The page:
Q: I wanted to thank you for continuing to keep on top of the Taylor, Bean & Whitaker mortgage mess. We were former customers of Taylor, Bean & Whitaker but refinanced with a new lender in July, 2009 and closed on the new loan weeks before Taylor, Bean & Whitaker went public with the mess they were in. Our new loan is fine and we have not had any issues with the refinance.
However, we still have not received the money we had in escrow with Taylor, Bean & Whitaker, which amounts to about $1,000. We funded a new escrow account during closing, so our insurance and taxes have been paid in full and on time. However, we could use that $1,000 that is just sitting there!
I call Taylor, Bean & Whitaker about once a month to “check” on my money and am told the same thing every time — the money is there, the amount matches every time but the money has been frozen by the bankruptcy judge and the company has no idea when it will be unfrozen.
The last time I spoke with them, I was informed the money was being released in phases, with the highest priority going to those that have pending or late tax/insurance/etc bills. Once that phase is complete, “they” (not sure who “they” refers to) will go back to the bankruptcy judge to learn what is the next phase for releasing additional funds.
Even our IRS Form 1098 from Taylor, Bean & Whitaker shows the escrow balance on it.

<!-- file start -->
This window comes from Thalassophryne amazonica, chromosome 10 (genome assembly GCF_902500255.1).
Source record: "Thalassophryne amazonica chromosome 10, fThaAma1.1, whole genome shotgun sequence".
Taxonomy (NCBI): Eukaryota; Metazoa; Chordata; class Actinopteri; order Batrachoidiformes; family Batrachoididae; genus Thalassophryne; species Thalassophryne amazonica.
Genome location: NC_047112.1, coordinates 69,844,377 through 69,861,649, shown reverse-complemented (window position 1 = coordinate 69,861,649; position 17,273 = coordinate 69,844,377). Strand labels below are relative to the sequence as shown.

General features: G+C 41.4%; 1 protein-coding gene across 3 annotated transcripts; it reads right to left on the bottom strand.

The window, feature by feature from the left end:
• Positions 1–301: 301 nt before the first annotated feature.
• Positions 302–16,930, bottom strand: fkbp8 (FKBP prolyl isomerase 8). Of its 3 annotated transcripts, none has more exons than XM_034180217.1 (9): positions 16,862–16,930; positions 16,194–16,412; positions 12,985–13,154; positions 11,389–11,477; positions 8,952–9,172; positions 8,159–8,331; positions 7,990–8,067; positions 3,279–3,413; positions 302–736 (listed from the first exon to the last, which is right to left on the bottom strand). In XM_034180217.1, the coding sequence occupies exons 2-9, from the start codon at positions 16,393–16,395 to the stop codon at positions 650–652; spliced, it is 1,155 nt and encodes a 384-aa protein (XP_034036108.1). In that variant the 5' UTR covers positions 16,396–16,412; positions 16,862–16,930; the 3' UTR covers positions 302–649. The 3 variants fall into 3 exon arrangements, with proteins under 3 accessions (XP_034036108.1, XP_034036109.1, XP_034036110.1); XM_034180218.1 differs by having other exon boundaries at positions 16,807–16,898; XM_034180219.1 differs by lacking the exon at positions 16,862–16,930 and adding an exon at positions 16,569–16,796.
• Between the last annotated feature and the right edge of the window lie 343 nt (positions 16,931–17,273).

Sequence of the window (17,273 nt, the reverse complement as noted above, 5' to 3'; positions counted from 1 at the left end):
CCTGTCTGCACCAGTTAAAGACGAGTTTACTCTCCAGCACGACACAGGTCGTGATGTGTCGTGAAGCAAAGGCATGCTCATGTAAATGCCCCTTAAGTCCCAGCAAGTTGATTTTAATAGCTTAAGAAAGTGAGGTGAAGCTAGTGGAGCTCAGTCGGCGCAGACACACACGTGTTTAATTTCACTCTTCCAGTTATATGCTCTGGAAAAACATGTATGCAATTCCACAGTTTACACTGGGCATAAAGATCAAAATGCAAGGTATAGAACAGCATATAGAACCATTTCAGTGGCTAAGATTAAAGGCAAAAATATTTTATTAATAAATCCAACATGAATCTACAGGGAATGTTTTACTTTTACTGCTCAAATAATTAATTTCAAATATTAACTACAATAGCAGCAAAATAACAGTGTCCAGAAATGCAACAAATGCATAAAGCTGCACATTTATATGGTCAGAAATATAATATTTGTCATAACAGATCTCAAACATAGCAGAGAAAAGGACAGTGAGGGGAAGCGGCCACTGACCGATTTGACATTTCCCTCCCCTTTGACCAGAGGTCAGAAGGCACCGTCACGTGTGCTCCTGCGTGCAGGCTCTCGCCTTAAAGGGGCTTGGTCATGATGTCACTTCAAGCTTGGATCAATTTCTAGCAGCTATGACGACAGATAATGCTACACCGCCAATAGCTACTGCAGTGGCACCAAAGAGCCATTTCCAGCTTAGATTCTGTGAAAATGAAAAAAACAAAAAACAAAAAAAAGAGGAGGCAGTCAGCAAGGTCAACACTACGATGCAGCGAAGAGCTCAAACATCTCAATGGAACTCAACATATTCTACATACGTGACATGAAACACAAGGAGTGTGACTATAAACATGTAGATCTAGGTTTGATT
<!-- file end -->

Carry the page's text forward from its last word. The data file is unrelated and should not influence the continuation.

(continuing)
Is there anything additional I should be doing? Or do I just keep calling and checking on things?
A: “They,” meaning the people who are answering the phone at Taylor, Bean & Whitaker, are giving you pretty accurate information. I’m told that escrow monies are mostly still frozen, and have been hearing the same thing from readers who leave comments on our other Taylor, Bean & Whitaker stories on the ThinkGlink.com blog.
Honestly, that may be good news. When funds are frozen in this situation, it means nothing can happen without a court order, and there is less chance those funds will disappear.
As a general aside, it’s interesting that the bankruptcy court has frozen the escrow accounts that are to be used for the payment of real estate taxes and home insurance payments.
When lenders set up these tax and insurance escrow accounts, these accounts are intended to protect the lender from borrowers that fail to pay their real estate taxes or insurance premiums. Holding the money aside insures that the money will be available for the payment of real estate taxes and homeowner’s insurance.
You would have thought that lenders would be required to keep these accounts separated and that the funds would be your funds and not subject to the bankruptcy court.
We can add this to the list of issues that have totally failed during the recent mortgage and housing crisis. You’d think there would be a law that recognizes that funds held in escrow are separate from the servicer’s general funds and that once the escrow funds are tied to the owner of the home, the funds are to be immediately released to that owner.
I know it’s frustrating, but you’re doing the right things. Keep calling and staying on top of the situation. You might also regularly contact your state mortgage regulator to find out what the state is doing to help its Taylor, Bean & Whitaker customers.
Let me know what happens.
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